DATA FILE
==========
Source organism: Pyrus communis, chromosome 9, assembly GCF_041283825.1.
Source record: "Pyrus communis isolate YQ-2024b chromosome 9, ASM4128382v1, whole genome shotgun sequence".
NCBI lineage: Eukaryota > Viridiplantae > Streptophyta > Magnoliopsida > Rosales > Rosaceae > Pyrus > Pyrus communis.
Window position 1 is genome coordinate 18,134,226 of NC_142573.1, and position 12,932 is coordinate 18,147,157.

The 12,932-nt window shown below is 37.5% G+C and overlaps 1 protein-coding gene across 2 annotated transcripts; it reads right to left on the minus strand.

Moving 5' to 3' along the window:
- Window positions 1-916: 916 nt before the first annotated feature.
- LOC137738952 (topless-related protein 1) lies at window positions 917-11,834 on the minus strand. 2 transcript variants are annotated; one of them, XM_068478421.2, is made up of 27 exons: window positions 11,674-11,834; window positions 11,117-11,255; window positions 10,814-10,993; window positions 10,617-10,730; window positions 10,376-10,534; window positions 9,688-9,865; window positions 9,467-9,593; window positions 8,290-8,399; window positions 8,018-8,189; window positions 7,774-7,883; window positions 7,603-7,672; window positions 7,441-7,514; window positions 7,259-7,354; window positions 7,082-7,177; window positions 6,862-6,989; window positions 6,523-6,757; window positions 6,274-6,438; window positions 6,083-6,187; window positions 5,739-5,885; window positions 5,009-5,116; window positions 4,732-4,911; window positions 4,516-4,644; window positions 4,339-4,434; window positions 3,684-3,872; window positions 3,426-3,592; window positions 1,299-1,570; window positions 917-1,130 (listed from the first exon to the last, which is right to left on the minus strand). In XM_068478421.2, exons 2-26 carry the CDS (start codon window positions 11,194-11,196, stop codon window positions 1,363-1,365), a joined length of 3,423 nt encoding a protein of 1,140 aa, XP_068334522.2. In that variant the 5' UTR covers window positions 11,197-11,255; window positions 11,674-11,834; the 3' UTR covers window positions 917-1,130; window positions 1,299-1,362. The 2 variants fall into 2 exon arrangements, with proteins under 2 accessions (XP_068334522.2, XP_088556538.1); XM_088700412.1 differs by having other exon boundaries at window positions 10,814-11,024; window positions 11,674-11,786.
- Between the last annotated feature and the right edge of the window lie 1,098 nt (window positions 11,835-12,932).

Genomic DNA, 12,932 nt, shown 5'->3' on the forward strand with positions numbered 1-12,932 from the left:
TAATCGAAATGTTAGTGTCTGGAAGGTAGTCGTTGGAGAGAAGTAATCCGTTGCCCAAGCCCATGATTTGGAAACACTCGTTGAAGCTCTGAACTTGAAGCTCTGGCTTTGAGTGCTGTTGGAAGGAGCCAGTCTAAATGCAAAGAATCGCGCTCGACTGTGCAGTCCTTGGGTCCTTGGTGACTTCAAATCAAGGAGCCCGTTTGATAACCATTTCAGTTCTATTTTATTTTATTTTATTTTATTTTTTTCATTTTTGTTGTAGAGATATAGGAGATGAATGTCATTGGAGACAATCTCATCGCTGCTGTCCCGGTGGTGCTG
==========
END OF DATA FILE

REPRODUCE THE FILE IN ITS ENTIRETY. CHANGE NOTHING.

Source organism: Pyrus communis, chromosome 9, assembly GCF_041283825.1.
Source record: "Pyrus communis isolate YQ-2024b chromosome 9, ASM4128382v1, whole genome shotgun sequence".
NCBI lineage: Eukaryota > Viridiplantae > Streptophyta > Magnoliopsida > Rosales > Rosaceae > Pyrus > Pyrus communis.
Window position 1 is genome coordinate 18,134,226 of NC_142573.1, and position 12,932 is coordinate 18,147,157.

The 12,932-nt window shown below is 37.5% G+C and overlaps 1 protein-coding gene across 2 annotated transcripts; it reads right to left on the minus strand.

Moving 5' to 3' along the window:
- Window positions 1-916: 916 nt before the first annotated feature.
- LOC137738952 (topless-related protein 1) lies at window positions 917-11,834 on the minus strand. 2 transcript variants are annotated; one of them, XM_068478421.2, is made up of 27 exons: window positions 11,674-11,834; window positions 11,117-11,255; window positions 10,814-10,993; window positions 10,617-10,730; window positions 10,376-10,534; window positions 9,688-9,865; window positions 9,467-9,593; window positions 8,290-8,399; window positions 8,018-8,189; window positions 7,774-7,883; window positions 7,603-7,672; window positions 7,441-7,514; window positions 7,259-7,354; window positions 7,082-7,177; window positions 6,862-6,989; window positions 6,523-6,757; window positions 6,274-6,438; window positions 6,083-6,187; window positions 5,739-5,885; window positions 5,009-5,116; window positions 4,732-4,911; window positions 4,516-4,644; window positions 4,339-4,434; window positions 3,684-3,872; window positions 3,426-3,592; window positions 1,299-1,570; window positions 917-1,130 (listed from the first exon to the last, which is right to left on the minus strand). In XM_068478421.2, exons 2-26 carry the CDS (start codon window positions 11,194-11,196, stop codon window positions 1,363-1,365), a joined length of 3,423 nt encoding a protein of 1,140 aa, XP_068334522.2. In that variant the 5' UTR covers window positions 11,197-11,255; window positions 11,674-11,834; the 3' UTR covers window positions 917-1,130; window positions 1,299-1,362. The 2 variants fall into 2 exon arrangements, with proteins under 2 accessions (XP_068334522.2, XP_088556538.1); XM_088700412.1 differs by having other exon boundaries at window positions 10,814-11,024; window positions 11,674-11,786.
- Between the last annotated feature and the right edge of the window lie 1,098 nt (window positions 11,835-12,932).

Genomic DNA, 12,932 nt, shown 5'->3' on the forward strand with positions numbered 1-12,932 from the left:
TAATCGAAATGTTAGTGTCTGGAAGGTAGTCGTTGGAGAGAAGTAATCCGTTGCCCAAGCCCATGATTTGGAAACACTCGTTGAAGCTCTGAACTTGAAGCTCTGGCTTTGAGTGCTGTTGGAAGGAGCCAGTCTAAATGCAAAGAATCGCGCTCGACTGTGCAGTCCTTGGGTCCTTGGTGACTTCAAATCAAGGAGCCCGTTTGATAACCATTTCAGTTCTATTTTATTTTATTTTATTTTATTTTTTTCATTTTTGTTGTAGAGATATAGGAGATGAATGTCATTGGAGACAATCTCATCGCTGCTGTCCCGGTGGTGCTG